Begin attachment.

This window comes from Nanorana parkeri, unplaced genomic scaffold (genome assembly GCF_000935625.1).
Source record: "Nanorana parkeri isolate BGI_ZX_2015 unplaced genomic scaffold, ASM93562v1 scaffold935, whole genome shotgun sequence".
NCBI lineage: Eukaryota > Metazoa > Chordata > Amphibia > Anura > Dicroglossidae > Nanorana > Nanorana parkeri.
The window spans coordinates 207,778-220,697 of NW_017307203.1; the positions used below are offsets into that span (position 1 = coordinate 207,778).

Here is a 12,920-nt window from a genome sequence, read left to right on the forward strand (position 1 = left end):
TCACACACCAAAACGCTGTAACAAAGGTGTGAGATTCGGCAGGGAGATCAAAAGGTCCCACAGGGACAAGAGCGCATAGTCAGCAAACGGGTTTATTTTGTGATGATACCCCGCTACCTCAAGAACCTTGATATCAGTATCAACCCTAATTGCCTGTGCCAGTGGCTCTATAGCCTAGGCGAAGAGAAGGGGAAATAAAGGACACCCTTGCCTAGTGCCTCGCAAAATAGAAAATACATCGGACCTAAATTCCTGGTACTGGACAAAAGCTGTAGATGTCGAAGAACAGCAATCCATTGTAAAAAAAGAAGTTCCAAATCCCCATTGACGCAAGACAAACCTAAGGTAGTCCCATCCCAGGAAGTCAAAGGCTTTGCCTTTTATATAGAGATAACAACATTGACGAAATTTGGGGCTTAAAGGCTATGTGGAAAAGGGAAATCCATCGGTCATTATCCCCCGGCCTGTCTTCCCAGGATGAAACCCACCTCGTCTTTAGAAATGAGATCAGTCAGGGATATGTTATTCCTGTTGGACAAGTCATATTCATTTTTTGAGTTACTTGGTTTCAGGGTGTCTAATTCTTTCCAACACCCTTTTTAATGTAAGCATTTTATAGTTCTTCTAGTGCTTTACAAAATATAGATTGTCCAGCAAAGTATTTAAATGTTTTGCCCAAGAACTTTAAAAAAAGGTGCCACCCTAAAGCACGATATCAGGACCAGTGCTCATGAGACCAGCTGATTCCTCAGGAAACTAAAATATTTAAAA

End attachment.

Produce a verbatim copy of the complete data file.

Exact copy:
This window comes from Nanorana parkeri, unplaced genomic scaffold (genome assembly GCF_000935625.1).
Source record: "Nanorana parkeri isolate BGI_ZX_2015 unplaced genomic scaffold, ASM93562v1 scaffold935, whole genome shotgun sequence".
NCBI lineage: Eukaryota > Metazoa > Chordata > Amphibia > Anura > Dicroglossidae > Nanorana > Nanorana parkeri.
The window spans coordinates 207,778-220,697 of NW_017307203.1; the positions used below are offsets into that span (position 1 = coordinate 207,778).

Here is a 12,920-nt window from a genome sequence, read left to right on the forward strand (position 1 = left end):
TCACACACCAAAACGCTGTAACAAAGGTGTGAGATTCGGCAGGGAGATCAAAAGGTCCCACAGGGACAAGAGCGCATAGTCAGCAAACGGGTTTATTTTGTGATGATACCCCGCTACCTCAAGAACCTTGATATCAGTATCAACCCTAATTGCCTGTGCCAGTGGCTCTATAGCCTAGGCGAAGAGAAGGGGAAATAAAGGACACCCTTGCCTAGTGCCTCGCAAAATAGAAAATACATCGGACCTAAATTCCTGGTACTGGACAAAAGCTGTAGATGTCGAAGAACAGCAATCCATTGTAAAAAAAGAAGTTCCAAATCCCCATTGACGCAAGACAAACCTAAGGTAGTCCCATCCCAGGAAGTCAAAGGCTTTGCCTTTTATATAGAGATAACAACATTGACGAAATTTGGGGCTTAAAGGCTATGTGGAAAAGGGAAATCCATCGGTCATTATCCCCCGGCCTGTCTTCCCAGGATGAAACCCACCTCGTCTTTAGAAATGAGATCAGTCAGGGATATGTTATTCCTGTTGGACAAGTCATATTCATTTTTTGAGTTACTTGGTTTCAGGGTGTCTAATTCTTTCCAACACCCTTTTTAATGTAAGCATTTTATAGTTCTTCTAGTGCTTTACAAAATATAGATTGTCCAGCAAAGTATTTAAATGTTTTGCCCAAGAACTTTAAAAAAAGGTGCCACCCTAAAGCACGATATCAGGACCAGTGCTCATGAGACCAGCTGATTCCTCAGGAAACTAAAATATTTAAAA